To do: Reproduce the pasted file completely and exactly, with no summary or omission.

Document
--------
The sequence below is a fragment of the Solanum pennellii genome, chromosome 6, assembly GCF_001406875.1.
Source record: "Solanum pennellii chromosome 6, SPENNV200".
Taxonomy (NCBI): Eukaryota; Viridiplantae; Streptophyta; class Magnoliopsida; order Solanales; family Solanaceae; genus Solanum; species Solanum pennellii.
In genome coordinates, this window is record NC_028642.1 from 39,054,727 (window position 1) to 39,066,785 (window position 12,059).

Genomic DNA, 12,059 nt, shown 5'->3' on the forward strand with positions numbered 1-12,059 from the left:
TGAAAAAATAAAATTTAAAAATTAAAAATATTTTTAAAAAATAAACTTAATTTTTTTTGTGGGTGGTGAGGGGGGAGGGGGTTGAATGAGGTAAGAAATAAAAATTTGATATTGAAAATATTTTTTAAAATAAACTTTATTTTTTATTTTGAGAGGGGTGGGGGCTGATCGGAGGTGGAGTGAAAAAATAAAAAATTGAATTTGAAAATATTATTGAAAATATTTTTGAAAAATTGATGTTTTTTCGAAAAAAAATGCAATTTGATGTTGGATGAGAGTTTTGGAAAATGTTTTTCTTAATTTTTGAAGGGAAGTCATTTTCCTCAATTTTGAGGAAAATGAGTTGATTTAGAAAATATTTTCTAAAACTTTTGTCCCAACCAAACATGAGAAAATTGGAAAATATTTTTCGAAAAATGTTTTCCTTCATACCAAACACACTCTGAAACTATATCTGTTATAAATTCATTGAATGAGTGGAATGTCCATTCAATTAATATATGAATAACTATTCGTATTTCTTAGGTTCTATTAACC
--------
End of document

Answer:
The sequence below is a fragment of the Solanum pennellii genome, chromosome 6, assembly GCF_001406875.1.
Source record: "Solanum pennellii chromosome 6, SPENNV200".
Taxonomy (NCBI): Eukaryota; Viridiplantae; Streptophyta; class Magnoliopsida; order Solanales; family Solanaceae; genus Solanum; species Solanum pennellii.
In genome coordinates, this window is record NC_028642.1 from 39,054,727 (window position 1) to 39,066,785 (window position 12,059).

Genomic DNA, 12,059 nt, shown 5'->3' on the forward strand with positions numbered 1-12,059 from the left:
TGAAAAAATAAAATTTAAAAATTAAAAATATTTTTAAAAAATAAACTTAATTTTTTTTGTGGGTGGTGAGGGGGGAGGGGGTTGAATGAGGTAAGAAATAAAAATTTGATATTGAAAATATTTTTTAAAATAAACTTTATTTTTTATTTTGAGAGGGGTGGGGGCTGATCGGAGGTGGAGTGAAAAAATAAAAAATTGAATTTGAAAATATTATTGAAAATATTTTTGAAAAATTGATGTTTTTTCGAAAAAAAATGCAATTTGATGTTGGATGAGAGTTTTGGAAAATGTTTTTCTTAATTTTTGAAGGGAAGTCATTTTCCTCAATTTTGAGGAAAATGAGTTGATTTAGAAAATATTTTCTAAAACTTTTGTCCCAACCAAACATGAGAAAATTGGAAAATATTTTTCGAAAAATGTTTTCCTTCATACCAAACACACTCTGAAACTATATCTGTTATAAATTCATTGAATGAGTGGAATGTCCATTCAATTAATATATGAATAACTATTCGTATTTCTTAGGTTCTATTAACC